By Hrach Melkumian
NATO's Secretary General Jaap de Hoop Scheffer welcomed on Friday Armenia’s growing cooperation with the Western alliance during a brief visit to Yerevan that wrapped up his tour of the three South Caucasus states.
“I think that the relationship between Armenia and NATO is developing very well indeed,” de Hoop Scheffer told a news conference after talks with President Robert Kocharian and Foreign Minister Vartan Oskanian.
“Armenia has taken an important decision to develop the so-called Individual Partnership Action Plan (IPAP) with NATO,” he said, referring to a cooperation framework that will raise Yerevan’s participation in NATO’s Partnership for Peace (PfP) program to a higher level.
Meeting with Scheffer, Kocharian reaffirmed his government’s intention to forge closer links with NATO while maintaining its military alliance with Russia. “We want to have a more active participation in a number of programs,” he said in apparent reference to the IPAP.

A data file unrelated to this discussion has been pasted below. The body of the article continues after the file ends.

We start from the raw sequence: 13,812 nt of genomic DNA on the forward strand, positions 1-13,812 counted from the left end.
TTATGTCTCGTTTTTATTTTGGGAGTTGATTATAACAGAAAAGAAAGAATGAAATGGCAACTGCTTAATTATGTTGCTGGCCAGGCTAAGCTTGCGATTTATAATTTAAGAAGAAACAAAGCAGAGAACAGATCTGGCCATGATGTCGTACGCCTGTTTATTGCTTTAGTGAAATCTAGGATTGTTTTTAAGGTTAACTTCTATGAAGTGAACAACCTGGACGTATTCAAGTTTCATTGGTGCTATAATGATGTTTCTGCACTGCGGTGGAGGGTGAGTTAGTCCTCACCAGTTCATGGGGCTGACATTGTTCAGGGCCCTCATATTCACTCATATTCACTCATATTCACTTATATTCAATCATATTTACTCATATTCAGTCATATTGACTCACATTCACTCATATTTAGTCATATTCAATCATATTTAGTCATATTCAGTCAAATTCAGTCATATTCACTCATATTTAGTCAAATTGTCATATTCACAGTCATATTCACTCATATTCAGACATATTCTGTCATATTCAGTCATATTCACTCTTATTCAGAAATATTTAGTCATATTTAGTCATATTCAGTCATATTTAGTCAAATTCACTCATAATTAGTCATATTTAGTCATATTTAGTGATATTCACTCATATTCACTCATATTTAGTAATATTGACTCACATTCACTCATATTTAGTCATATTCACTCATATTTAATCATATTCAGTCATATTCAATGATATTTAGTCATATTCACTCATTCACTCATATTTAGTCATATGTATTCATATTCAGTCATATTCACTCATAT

That policy was underscored by Kocharian’s decision last September to name a senior diplomat exclusively tasked with representing the country at the alliance headquarters in Brussels. Those functions were performed until then by Armenia’s ambassador to Belgium.
Scheffer hailed the appointment of a permanent Armenian envoy to NATO. He also said that the individual action plan to be agreed by the two side will be based on the Armenian government’s proposals. According to Defense Minister Serzh Sarkisian, a special government commission will be set up soon to deal with the matter.
Also on the agenda of the NATO chief’s talks was the unresolved conflict over Nagorno-Karabakh. Scheffer again ruled out a NATO mediation of the Armenian-Azerbaijani dispute.
“NATO has no intention and ambition to play an active role in finding a solution to the Nagorno-Karabakh conflict,” he said. “That’s up to the [OSCE] Minsk Group co-chairs.”
Meeting with students and the faculty of Yerevan State University later in the day, the former Dutch foreign minister described international terrorism as the most pressing challenge facing the U.S.-led alliance and its partners. He said they should adjust their security priorities accordingly.
“We have to adapt ourselves to a new strategic environment,” he said. “That applies to NATO, the NATO secretary general and Armenia and its government.”